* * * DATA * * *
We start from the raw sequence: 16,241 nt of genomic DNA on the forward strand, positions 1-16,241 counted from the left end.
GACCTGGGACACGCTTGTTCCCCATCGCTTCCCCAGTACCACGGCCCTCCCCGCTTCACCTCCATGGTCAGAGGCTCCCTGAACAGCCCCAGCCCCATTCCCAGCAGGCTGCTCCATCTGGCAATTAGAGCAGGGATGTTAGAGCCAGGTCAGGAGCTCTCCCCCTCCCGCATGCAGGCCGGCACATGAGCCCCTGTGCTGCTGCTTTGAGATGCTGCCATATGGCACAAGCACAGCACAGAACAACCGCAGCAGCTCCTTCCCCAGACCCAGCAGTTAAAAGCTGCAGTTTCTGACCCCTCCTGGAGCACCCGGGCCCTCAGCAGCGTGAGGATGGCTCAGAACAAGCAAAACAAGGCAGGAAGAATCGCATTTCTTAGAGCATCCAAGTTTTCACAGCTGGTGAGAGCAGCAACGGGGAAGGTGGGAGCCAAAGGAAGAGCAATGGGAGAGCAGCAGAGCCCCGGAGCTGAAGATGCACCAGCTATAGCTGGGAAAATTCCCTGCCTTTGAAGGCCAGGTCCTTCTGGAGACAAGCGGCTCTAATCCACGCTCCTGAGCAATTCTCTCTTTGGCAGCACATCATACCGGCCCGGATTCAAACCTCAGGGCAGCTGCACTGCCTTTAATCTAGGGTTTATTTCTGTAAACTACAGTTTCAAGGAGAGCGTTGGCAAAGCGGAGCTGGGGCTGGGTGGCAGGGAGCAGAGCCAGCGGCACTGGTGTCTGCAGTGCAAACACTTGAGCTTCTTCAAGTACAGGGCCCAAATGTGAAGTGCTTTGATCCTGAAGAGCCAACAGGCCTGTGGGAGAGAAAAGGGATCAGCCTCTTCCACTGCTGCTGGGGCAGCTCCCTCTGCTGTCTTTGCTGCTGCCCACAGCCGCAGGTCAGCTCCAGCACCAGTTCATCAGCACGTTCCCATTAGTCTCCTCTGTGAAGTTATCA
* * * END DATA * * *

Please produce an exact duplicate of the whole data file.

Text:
We start from the raw sequence: 16,241 nt of genomic DNA on the forward strand, positions 1-16,241 counted from the left end.
GACCTGGGACACGCTTGTTCCCCATCGCTTCCCCAGTACCACGGCCCTCCCCGCTTCACCTCCATGGTCAGAGGCTCCCTGAACAGCCCCAGCCCCATTCCCAGCAGGCTGCTCCATCTGGCAATTAGAGCAGGGATGTTAGAGCCAGGTCAGGAGCTCTCCCCCTCCCGCATGCAGGCCGGCACATGAGCCCCTGTGCTGCTGCTTTGAGATGCTGCCATATGGCACAAGCACAGCACAGAACAACCGCAGCAGCTCCTTCCCCAGACCCAGCAGTTAAAAGCTGCAGTTTCTGACCCCTCCTGGAGCACCCGGGCCCTCAGCAGCGTGAGGATGGCTCAGAACAAGCAAAACAAGGCAGGAAGAATCGCATTTCTTAGAGCATCCAAGTTTTCACAGCTGGTGAGAGCAGCAACGGGGAAGGTGGGAGCCAAAGGAAGAGCAATGGGAGAGCAGCAGAGCCCCGGAGCTGAAGATGCACCAGCTATAGCTGGGAAAATTCCCTGCCTTTGAAGGCCAGGTCCTTCTGGAGACAAGCGGCTCTAATCCACGCTCCTGAGCAATTCTCTCTTTGGCAGCACATCATACCGGCCCGGATTCAAACCTCAGGGCAGCTGCACTGCCTTTAATCTAGGGTTTATTTCTGTAAACTACAGTTTCAAGGAGAGCGTTGGCAAAGCGGAGCTGGGGCTGGGTGGCAGGGAGCAGAGCCAGCGGCACTGGTGTCTGCAGTGCAAACACTTGAGCTTCTTCAAGTACAGGGCCCAAATGTGAAGTGCTTTGATCCTGAAGAGCCAACAGGCCTGTGGGAGAGAAAAGGGATCAGCCTCTTCCACTGCTGCTGGGGCAGCTCCCTCTGCTGTCTTTGCTGCTGCCCACAGCCGCAGGTCAGCTCCAGCACCAGTTCATCAGCACGTTCCCATTAGTCTCCTCTGTGAAGTTATCA